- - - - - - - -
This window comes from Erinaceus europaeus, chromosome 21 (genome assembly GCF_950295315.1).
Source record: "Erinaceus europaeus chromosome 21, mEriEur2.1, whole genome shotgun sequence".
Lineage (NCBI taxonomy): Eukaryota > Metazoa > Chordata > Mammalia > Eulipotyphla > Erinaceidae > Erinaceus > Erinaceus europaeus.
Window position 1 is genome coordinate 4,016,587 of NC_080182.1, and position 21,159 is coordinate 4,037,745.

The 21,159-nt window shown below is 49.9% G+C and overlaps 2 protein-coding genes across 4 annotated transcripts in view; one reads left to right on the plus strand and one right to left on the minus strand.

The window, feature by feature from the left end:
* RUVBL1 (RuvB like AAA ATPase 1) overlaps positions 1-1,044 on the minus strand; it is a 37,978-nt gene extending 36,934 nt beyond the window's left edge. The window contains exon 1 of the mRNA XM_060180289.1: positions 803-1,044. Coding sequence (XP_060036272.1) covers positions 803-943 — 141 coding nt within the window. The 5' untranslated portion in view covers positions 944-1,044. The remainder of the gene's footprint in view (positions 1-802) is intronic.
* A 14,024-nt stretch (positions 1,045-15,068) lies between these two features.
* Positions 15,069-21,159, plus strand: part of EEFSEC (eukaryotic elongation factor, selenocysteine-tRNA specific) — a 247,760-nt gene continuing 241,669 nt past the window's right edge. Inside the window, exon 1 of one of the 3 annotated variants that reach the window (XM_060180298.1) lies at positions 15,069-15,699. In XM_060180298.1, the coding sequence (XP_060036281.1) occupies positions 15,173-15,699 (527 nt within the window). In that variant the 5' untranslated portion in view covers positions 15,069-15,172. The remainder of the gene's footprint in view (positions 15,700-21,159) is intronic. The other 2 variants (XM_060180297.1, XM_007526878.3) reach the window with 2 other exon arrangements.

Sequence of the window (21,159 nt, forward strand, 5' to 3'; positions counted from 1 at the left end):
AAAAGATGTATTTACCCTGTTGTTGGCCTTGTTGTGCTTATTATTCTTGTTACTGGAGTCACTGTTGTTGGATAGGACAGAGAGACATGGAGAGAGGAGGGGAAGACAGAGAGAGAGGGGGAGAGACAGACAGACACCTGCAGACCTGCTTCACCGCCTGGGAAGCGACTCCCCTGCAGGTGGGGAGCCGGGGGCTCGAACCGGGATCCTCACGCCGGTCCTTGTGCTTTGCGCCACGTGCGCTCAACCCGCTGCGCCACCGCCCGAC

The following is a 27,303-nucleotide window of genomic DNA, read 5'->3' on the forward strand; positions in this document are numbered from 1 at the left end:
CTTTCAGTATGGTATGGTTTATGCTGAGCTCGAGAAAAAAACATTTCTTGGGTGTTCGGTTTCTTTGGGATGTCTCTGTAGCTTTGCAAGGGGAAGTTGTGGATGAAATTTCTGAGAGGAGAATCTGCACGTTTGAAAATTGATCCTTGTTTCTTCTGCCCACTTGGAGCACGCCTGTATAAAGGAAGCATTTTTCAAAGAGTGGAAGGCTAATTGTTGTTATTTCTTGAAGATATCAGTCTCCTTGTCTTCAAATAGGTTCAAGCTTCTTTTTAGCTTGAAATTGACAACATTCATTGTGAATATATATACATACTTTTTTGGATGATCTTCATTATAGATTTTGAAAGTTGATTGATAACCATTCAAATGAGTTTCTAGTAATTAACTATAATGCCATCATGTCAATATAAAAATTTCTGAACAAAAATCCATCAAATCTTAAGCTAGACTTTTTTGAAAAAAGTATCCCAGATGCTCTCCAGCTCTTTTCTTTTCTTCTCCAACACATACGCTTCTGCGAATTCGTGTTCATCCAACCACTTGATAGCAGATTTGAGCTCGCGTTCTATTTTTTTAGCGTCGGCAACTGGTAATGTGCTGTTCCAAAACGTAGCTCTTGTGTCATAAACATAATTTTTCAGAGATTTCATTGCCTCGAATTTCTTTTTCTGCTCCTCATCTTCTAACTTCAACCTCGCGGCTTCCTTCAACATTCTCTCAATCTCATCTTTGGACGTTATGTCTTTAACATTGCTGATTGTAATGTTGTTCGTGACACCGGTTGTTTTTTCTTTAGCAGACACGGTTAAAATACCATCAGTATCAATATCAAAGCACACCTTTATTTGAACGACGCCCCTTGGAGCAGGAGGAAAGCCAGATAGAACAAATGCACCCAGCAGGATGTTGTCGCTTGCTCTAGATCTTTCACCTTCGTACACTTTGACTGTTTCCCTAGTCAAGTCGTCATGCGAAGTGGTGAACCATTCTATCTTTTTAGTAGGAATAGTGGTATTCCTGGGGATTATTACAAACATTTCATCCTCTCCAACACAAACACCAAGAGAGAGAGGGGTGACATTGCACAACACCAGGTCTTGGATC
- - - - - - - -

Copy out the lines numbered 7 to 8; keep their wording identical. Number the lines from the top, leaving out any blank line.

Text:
* RUVBL1 (RuvB like AAA ATPase 1) overlaps positions 1-1,044 on the minus strand; it is a 37,978-nt gene extending 36,934 nt beyond the window's left edge. The window contains exon 1 of the mRNA XM_060180289.1: positions 803-1,044. Coding sequence (XP_060036272.1) covers positions 803-943 — 141 coding nt within the window. The 5' untranslated portion in view covers positions 944-1,044. The remainder of the gene's footprint in view (positions 1-802) is intronic.
* A 14,024-nt stretch (positions 1,045-15,068) lies between these two features.